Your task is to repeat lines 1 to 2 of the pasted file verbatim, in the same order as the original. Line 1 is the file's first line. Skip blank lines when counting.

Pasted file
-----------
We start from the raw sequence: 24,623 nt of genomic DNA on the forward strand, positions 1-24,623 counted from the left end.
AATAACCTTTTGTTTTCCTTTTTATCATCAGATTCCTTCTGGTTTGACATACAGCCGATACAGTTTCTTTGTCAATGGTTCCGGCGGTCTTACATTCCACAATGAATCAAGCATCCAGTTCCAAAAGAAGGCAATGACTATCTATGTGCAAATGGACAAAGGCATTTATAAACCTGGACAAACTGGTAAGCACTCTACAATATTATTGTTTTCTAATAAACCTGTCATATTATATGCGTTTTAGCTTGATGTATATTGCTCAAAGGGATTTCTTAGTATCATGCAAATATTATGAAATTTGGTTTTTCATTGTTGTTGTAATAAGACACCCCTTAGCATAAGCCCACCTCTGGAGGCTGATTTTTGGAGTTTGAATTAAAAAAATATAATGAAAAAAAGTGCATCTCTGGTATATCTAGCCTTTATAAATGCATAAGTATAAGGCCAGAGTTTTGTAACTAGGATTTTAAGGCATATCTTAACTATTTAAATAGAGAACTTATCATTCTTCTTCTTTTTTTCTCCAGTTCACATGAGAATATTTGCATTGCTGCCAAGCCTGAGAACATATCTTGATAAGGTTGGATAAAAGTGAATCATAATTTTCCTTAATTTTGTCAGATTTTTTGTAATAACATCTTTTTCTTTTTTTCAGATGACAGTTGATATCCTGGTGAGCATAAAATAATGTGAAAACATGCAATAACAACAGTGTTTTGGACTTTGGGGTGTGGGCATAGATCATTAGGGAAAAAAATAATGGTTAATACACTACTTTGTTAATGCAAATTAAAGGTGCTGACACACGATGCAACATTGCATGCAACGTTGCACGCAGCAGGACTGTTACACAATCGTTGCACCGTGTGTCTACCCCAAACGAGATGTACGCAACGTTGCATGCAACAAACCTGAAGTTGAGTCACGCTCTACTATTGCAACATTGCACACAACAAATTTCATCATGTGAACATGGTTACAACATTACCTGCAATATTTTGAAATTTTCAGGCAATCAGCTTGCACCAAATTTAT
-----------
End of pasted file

We start from the raw sequence: 24,623 nt of genomic DNA on the forward strand, positions 1-24,623 counted from the left end.
AATAACCTTTTGTTTTCCTTTTTATCATCAGATTCCTTCTGGTTTGACATACAGCCGATACAGTTTCTTTGTCAATGGTTCCGGCGGTCTTACATTCCACAATGAATCAAGCATCCAGTTCCAAAAGAAGGCAATGACTATCTATGTGCAAATGGACAAAGGCATTTATAAACCTGGACAAACTGGTAAGCACTCTACAATATTATTGTTTTCTAATAAACCTGTCATATTATATGCGTTTTAGCTTGATGTATATTGCTCAAAGGGATTTCTTAGTATCATGCAAATATTATGAAATTTGGTTTTTCATTGTTGTTGTAATAAGACACCCCTTAGCATAAGCCCACCTCTGGAGGCTGATTTTTGGAGTTTGAATTAAAAAAATATAATGAAAAAAAGTGCATCTCTGGTATATCTAGCCTTTATAAATGCATAAGTATAAGGCCAGAGTTTTGTAACTAGGATTTTAAGGCATATCTTAACTATTTAAATAGAGAACTTATCATTCTTCTTCTTTTTTTCTCCAGTTCACATGAGAATATTTGCATTGCTGCCAAGCCTGAGAACATATCTTGATAAGGTTGGATAAAAGTGAATCATAATTTTCCTTAATTTTGTCAGATTTTTTGTAATAACATCTTTTTCTTTTTTTCAGATGACAGTTGATATCCTGGTGAGCATAAAATAATGTGAAAACATGCAATAACAACAGTGTTTTGGACTTTGGGGTGTGGGCATAGATCATTAGGGAAAAAAATAATGGTTAATACACTACTTTGTTAATGCAAATTAAAGGTGCTGACACACGATGCAACATTGCATGCAACGTTGCACGCAGCAGGACTGTTACACAATCGTTGCACCGTGTGTCTACCCCAAACGAGATGTACGCAACGTTGCATGCAACAAACCTGAAGTTGAGTCACGCTCTACTATTGCAACATTGCACACAACAAATTTCATCATGTGAACATGGTTACAACATTACCTGCAATATTTTGAAATTTTCAGGCAATCAGCTTGCACCAAATTTAT